Beat Stress With Meditation: Positions
by Naomi Ozaniec
Meditation is undeniably associated with particular body positions, most especially the sitting cross-legged positions known as the full or half lotus. This idea is quite daunting to most westerners who will find such positions impossible. However, it is quite wrong to believe that such positions are essential in order to practise meditation. These sitting positions, though perfectly suited to long periods of meditation, have evolved in monastic settings and cannot be simply transported to a western lifestyle. Forcing the body into difficult positions is against the gentleness of spirit which meditation seeks to foster. A kneeling position is often suggested but this also requires considerable flexibility to be comfortable. It is perfectly acceptable to sit on a chair with the spine upright, the hands loosely cupped in the lap, the feet flat on the floor, the head tilted slightly forwards and the eyelids lowered and the gaze inwards. This position, which suits anyone, is comfortable, easily maintained and brings a sense of stillness, balance and calm.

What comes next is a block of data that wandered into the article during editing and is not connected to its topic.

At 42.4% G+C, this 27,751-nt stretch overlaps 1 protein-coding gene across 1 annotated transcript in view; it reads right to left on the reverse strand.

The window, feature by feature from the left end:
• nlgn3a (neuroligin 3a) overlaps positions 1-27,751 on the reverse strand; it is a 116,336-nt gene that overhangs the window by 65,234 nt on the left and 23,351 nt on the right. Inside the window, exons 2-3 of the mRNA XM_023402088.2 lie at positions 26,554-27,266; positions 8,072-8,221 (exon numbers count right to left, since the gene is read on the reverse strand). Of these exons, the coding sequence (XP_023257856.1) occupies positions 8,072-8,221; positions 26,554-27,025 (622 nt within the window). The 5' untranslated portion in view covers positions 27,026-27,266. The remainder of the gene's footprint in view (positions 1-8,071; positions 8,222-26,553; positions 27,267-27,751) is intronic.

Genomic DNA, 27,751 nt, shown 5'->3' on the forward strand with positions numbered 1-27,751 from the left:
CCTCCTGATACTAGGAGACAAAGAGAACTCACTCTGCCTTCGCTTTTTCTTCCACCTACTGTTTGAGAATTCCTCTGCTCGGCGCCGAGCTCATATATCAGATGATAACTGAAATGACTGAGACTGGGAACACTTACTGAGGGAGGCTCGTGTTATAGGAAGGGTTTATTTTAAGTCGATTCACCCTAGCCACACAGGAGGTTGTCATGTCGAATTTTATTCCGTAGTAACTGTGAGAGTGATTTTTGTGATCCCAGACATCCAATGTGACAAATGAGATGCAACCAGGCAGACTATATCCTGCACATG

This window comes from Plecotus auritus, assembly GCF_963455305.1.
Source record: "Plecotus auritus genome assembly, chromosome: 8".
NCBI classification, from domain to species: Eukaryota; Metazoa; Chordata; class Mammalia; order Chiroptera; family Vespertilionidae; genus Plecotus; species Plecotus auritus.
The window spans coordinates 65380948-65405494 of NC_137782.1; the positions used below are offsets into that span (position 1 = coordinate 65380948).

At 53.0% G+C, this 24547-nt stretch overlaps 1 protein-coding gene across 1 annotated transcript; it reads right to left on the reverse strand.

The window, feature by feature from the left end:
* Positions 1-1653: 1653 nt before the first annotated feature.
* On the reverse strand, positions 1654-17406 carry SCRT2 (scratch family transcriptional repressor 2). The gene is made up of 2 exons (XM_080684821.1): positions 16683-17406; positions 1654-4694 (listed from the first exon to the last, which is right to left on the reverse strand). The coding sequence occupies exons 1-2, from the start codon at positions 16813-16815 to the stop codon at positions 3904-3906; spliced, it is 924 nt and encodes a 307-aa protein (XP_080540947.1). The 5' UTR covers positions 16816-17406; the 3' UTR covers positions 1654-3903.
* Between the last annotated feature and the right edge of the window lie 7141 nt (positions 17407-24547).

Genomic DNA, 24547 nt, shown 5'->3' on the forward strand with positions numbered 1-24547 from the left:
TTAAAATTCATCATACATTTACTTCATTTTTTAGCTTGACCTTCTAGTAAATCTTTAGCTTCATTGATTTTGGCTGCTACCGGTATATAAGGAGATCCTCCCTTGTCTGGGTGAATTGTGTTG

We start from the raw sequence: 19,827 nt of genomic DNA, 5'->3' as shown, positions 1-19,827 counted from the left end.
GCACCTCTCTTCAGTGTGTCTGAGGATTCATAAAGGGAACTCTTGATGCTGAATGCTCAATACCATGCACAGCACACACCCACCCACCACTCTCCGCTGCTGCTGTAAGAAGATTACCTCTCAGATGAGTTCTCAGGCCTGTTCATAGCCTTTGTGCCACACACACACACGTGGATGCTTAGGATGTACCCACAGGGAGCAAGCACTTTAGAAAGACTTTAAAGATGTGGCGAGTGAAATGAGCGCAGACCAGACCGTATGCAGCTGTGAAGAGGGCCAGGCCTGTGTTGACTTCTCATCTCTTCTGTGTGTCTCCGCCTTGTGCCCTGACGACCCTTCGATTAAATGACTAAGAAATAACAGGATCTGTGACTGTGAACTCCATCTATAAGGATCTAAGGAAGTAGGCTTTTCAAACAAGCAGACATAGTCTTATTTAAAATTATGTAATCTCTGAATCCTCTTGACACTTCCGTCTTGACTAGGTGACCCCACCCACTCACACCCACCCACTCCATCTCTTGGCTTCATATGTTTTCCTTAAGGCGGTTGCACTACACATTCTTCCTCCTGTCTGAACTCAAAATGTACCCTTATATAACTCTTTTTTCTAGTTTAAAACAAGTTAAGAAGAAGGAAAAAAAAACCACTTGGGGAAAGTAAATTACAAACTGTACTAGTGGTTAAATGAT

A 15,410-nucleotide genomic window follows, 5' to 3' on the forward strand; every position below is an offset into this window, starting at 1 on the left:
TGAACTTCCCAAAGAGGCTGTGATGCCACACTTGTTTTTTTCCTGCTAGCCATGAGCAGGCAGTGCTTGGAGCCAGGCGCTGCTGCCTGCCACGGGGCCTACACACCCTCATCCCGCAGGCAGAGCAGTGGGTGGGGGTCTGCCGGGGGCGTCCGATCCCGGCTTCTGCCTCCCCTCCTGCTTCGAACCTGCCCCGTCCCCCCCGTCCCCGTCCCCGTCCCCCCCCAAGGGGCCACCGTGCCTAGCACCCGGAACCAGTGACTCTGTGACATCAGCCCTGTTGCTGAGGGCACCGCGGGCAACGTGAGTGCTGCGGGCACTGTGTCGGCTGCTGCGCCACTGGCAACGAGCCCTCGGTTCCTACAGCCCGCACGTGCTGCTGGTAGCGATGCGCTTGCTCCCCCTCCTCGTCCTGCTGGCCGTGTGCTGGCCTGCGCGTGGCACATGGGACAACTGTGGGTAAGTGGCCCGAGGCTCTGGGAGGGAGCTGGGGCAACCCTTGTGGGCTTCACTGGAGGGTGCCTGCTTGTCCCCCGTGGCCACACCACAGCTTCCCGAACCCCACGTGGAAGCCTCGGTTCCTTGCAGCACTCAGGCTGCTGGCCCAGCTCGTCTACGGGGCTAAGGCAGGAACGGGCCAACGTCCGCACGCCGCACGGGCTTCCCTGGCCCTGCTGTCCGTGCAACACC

Posture needs to provide a foundation upon which meditation can take place. Constantly seeking to readjust an uncomfortable position is just distracting; discomfort has no value. Keeping the spine upright is important and mindfully making small adjustments to posture is part of being self-aware. Lying down, or sitting in a soft armchair is not advised.
Even though there are many varied postures for meditation, including different hand positions, these belong to quite specific traditions and practices. There is no need to feel obliged to struggle with yogic positions designed for different situations. Put your mind at rest, modern meditation classes provide chairs.